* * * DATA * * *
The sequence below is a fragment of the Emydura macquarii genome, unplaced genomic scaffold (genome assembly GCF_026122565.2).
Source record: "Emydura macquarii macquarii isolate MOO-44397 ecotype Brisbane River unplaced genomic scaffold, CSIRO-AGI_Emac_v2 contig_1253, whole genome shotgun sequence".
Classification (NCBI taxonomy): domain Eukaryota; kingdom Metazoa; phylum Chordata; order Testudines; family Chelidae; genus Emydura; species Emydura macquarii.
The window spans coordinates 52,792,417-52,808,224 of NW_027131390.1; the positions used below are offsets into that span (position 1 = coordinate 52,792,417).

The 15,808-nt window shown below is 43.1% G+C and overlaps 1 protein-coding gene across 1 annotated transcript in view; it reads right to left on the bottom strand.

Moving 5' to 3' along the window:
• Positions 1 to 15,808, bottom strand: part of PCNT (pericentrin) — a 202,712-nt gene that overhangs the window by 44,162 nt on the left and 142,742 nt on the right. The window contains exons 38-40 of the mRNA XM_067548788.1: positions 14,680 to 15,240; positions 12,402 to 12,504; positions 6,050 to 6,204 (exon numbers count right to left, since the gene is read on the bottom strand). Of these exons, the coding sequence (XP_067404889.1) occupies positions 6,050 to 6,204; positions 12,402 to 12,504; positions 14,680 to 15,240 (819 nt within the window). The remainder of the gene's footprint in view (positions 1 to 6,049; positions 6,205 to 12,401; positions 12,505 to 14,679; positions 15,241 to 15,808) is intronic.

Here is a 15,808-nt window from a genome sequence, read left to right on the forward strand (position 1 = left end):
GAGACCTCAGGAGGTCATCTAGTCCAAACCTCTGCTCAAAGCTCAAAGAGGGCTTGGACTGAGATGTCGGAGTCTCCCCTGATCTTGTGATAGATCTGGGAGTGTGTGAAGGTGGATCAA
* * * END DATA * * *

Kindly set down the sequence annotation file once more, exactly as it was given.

The sequence below is a fragment of the Emydura macquarii genome, unplaced genomic scaffold (genome assembly GCF_026122565.2).
Source record: "Emydura macquarii macquarii isolate MOO-44397 ecotype Brisbane River unplaced genomic scaffold, CSIRO-AGI_Emac_v2 contig_1253, whole genome shotgun sequence".
Classification (NCBI taxonomy): domain Eukaryota; kingdom Metazoa; phylum Chordata; order Testudines; family Chelidae; genus Emydura; species Emydura macquarii.
The window spans coordinates 52,792,417-52,808,224 of NW_027131390.1; the positions used below are offsets into that span (position 1 = coordinate 52,792,417).

The 15,808-nt window shown below is 43.1% G+C and overlaps 1 protein-coding gene across 1 annotated transcript in view; it reads right to left on the bottom strand.

Moving 5' to 3' along the window:
• Positions 1 to 15,808, bottom strand: part of PCNT (pericentrin) — a 202,712-nt gene that overhangs the window by 44,162 nt on the left and 142,742 nt on the right. The window contains exons 38-40 of the mRNA XM_067548788.1: positions 14,680 to 15,240; positions 12,402 to 12,504; positions 6,050 to 6,204 (exon numbers count right to left, since the gene is read on the bottom strand). Of these exons, the coding sequence (XP_067404889.1) occupies positions 6,050 to 6,204; positions 12,402 to 12,504; positions 14,680 to 15,240 (819 nt within the window). The remainder of the gene's footprint in view (positions 1 to 6,049; positions 6,205 to 12,401; positions 12,505 to 14,679; positions 15,241 to 15,808) is intronic.

Here is a 15,808-nt window from a genome sequence, read left to right on the forward strand (position 1 = left end):
GAGACCTCAGGAGGTCATCTAGTCCAAACCTCTGCTCAAAGCTCAAAGAGGGCTTGGACTGAGATGTCGGAGTCTCCCCTGATCTTGTGATAGATCTGGGAGTGTGTGAAGGTGGATCAA